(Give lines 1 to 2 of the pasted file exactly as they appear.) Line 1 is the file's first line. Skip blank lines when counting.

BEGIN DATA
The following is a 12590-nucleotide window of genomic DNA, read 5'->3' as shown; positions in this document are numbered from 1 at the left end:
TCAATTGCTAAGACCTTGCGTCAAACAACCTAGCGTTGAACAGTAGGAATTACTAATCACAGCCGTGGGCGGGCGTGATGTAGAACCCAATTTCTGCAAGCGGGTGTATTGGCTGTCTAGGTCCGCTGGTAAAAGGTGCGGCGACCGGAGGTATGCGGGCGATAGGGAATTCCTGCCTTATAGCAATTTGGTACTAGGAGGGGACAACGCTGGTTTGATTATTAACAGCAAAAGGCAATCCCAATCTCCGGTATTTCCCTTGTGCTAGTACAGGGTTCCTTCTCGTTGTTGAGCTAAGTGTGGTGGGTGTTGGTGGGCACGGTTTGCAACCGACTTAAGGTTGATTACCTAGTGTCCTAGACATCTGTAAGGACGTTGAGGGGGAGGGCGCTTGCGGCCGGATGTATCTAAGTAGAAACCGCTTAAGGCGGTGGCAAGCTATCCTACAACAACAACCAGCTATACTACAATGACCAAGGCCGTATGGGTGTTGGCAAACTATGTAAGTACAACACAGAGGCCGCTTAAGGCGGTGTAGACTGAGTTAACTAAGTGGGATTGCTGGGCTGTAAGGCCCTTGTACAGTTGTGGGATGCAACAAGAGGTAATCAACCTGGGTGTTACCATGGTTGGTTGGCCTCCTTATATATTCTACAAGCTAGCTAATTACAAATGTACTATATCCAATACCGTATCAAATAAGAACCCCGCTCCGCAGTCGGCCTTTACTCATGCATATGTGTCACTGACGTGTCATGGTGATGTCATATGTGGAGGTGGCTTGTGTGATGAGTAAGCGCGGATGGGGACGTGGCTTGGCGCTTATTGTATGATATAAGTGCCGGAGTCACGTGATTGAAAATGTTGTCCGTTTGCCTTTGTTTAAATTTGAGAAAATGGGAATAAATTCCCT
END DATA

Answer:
The following is a 12590-nucleotide window of genomic DNA, read 5'->3' as shown; positions in this document are numbered from 1 at the left end:
TCAATTGCTAAGACCTTGCGTCAAACAACCTAGCGTTGAACAGTAGGAATTACTAATCACAGCCGTGGGCGGGCGTGATGTAGAACCCAATTTCTGCAAGCGGGTGTATTGGCTGTCTAGGTCCGCTGGTAAAAGGTGCGGCGACCGGAGGTATGCGGGCGATAGGGAATTCCTGCCTTATAGCAATTTGGTACTAGGAGGGGACAACGCTGGTTTGATTATTAACAGCAAAAGGCAATCCCAATCTCCGGTATTTCCCTTGTGCTAGTACAGGGTTCCTTCTCGTTGTTGAGCTAAGTGTGGTGGGTGTTGGTGGGCACGGTTTGCAACCGACTTAAGGTTGATTACCTAGTGTCCTAGACATCTGTAAGGACGTTGAGGGGGAGGGCGCTTGCGGCCGGATGTATCTAAGTAGAAACCGCTTAAGGCGGTGGCAAGCTATCCTACAACAACAACCAGCTATACTACAATGACCAAGGCCGTATGGGTGTTGGCAAACTATGTAAGTACAACACAGAGGCCGCTTAAGGCGGTGTAGACTGAGTTAACTAAGTGGGATTGCTGGGCTGTAAGGCCCTTGTACAGTTGTGGGATGCAACAAGAGGTAATCAACCTGGGTGTTACCATGGTTGGTTGGCCTCCTTATATATTCTACAAGCTAGCTAATTACAAATGTACTATATCCAATACCGTATCAAATAAGAACCCCGCTCCGCAGTCGGCCTTTACTCATGCATATGTGTCACTGACGTGTCATGGTGATGTCATATGTGGAGGTGGCTTGTGTGATGAGTAAGCGCGGATGGGGACGTGGCTTGGCGCTTATTGTATGATATAAGTGCCGGAGTCACGTGATTGAAAATGTTGTCCGTTTGCCTTTGTTTAAATTTGAGAAAATGGGAATAAATTCCCT